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Re: Moving Along with Fedora!



David Mamanakis wrote:
Greetings!
I know most of you really might not care, but I thought I would introduce
myself, and ask a question or two...
I am David Mamanakis, I live in S. Ogden, UT and I worked for Microsoft for 6
years, dealing mostly with the Operating Systems...

Currently I have decided that I am sick of it...Longhorn, the next version of
Microsquat Bloatware, is just too much...
I have decided to move on with other options, and I came across Fedora.

Currently I have it installed on 2 of my 6 machines, and with both machines,
it is the primary OS (no Windows installed).
These machines are a Dell Percision 220 (dual proc) and my old laptop, Toshiba
Protege 7200.

I am preping another 2 machines to run Linux/Windows XP dual boot.

Because I have limited exposure to Unix/Linux I would like to ask a question
about the directory structure of Linux...
When I installed, I used the "auto setup" thing, and let it have at it...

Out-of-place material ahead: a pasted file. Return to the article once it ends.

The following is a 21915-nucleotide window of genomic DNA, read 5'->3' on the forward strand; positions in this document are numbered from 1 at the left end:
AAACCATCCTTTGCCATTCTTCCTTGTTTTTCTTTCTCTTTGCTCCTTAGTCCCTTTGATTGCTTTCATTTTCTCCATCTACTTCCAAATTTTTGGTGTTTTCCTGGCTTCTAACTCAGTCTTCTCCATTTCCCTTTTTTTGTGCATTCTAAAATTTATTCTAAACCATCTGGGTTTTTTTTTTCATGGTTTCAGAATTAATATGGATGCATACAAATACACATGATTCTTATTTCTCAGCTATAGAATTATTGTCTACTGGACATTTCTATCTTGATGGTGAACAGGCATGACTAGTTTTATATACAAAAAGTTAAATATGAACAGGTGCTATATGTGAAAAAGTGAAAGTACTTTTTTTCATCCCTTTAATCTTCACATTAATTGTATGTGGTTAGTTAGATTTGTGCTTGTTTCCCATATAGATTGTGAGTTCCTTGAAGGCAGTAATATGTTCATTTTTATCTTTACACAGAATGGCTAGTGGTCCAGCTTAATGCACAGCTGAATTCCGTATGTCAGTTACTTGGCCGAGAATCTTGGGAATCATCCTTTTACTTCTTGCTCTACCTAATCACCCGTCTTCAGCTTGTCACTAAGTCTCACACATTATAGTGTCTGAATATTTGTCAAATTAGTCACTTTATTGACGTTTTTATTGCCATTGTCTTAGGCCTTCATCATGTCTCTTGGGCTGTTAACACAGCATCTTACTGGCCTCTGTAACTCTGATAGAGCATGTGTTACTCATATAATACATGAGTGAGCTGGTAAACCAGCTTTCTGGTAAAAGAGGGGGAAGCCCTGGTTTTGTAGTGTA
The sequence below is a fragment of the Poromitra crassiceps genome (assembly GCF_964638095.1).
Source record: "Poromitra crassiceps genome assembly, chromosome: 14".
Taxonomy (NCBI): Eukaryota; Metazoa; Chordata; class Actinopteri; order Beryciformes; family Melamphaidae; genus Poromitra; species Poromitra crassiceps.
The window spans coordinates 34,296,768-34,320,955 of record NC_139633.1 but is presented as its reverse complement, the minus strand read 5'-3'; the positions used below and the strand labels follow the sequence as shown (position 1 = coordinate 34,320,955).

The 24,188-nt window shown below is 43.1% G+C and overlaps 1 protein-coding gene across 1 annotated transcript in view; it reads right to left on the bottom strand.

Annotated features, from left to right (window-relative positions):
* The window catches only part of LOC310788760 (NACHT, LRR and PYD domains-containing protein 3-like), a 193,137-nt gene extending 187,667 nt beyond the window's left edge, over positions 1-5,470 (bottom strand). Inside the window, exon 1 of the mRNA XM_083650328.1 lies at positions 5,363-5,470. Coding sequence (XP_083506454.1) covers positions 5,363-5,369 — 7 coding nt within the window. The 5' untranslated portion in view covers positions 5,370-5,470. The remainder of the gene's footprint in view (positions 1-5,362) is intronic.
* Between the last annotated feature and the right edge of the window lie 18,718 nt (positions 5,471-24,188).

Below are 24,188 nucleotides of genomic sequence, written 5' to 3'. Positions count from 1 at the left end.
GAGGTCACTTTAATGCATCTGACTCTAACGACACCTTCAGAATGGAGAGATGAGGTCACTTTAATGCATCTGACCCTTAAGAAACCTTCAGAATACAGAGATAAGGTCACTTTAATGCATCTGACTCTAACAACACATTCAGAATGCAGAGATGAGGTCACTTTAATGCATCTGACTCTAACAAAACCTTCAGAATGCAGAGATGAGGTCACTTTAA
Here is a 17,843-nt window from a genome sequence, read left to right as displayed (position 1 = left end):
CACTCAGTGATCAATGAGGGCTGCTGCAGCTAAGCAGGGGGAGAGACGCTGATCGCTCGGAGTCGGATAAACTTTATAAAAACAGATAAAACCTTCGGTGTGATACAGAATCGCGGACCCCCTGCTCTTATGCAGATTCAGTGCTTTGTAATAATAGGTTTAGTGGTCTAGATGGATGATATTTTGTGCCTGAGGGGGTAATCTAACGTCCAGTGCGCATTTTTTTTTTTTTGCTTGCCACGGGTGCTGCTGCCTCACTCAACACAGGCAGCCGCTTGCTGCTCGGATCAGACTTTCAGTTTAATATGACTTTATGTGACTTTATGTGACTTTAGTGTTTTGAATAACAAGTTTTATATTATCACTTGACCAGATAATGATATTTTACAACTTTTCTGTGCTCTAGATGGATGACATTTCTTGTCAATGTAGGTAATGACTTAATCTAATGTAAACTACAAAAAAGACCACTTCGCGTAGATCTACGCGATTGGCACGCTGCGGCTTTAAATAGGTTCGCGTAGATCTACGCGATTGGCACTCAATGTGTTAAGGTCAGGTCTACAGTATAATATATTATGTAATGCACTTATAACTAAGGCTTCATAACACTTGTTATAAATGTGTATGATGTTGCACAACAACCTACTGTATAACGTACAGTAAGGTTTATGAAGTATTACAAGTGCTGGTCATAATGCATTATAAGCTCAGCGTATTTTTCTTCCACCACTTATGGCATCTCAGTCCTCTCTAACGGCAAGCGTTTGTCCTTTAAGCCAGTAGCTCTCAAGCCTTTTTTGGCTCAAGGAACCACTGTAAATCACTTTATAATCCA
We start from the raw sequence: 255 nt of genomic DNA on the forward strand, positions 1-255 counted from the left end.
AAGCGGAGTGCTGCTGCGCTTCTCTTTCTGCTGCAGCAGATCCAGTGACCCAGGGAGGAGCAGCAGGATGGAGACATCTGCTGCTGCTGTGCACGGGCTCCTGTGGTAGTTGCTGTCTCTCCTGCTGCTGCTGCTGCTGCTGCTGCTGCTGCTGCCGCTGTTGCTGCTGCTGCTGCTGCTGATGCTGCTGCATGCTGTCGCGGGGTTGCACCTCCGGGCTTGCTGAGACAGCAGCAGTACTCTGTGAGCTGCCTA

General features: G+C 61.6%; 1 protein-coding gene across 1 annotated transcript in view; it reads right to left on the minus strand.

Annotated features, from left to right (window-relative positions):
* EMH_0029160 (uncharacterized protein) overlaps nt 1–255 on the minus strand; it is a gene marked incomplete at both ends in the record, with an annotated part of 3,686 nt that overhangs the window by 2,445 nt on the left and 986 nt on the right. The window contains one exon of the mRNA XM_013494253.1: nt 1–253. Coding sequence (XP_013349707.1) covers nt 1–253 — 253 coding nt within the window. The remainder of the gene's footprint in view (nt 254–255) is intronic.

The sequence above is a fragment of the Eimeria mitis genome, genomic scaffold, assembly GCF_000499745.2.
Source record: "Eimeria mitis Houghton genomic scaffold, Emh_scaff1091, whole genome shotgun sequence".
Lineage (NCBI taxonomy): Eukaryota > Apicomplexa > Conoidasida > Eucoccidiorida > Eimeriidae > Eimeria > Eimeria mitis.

Now I have all kinds of directories like "\" and "\root" and "\usr"...

What I would like to know, and feel free to mail me directly, or point me to a
web resource, but I would like to know the windows equivelent of the linux
directories...
C:\ = ??? in linux system
C:\Windows = ??? in linux
C:\Program Files = ??? in linux
etc...
or better yet, run it backwards...
\ = ??? in windows system
\root = ??? in windows
\usr = ??? in windows

This would help me navigate and get comfortable with the new system...

I have other questions, but one thing at a time...

Thanks for any help, and I look forward to becoming part of the Linux community!

--E



Basically, you can say / in Linux is the same as C: in windows. The difference between windows and UNIX/Linux is the use of file systems and the mounting (usage) of those file systems. Windows does not allow you to have a separate file system (hard disk partition) mounted within the existing C: drive. Where under UNIX/Linux you can break up the / drive into multiple file systems each with it's own file system (hard drive partition). Example: You can have Linux setup as one big file system: / = /dev/hda1. Now lets assume that your hard drive is not big enough for your entire system including home. You can now add another disk to your system and setup as /home = /dev/hdb1 As far as Linux is concerned the new drive is a part of the overall system. Windows does not allow you to add another disk as say C:/windows where C: is a completely different partition.

HTH
Mike
--
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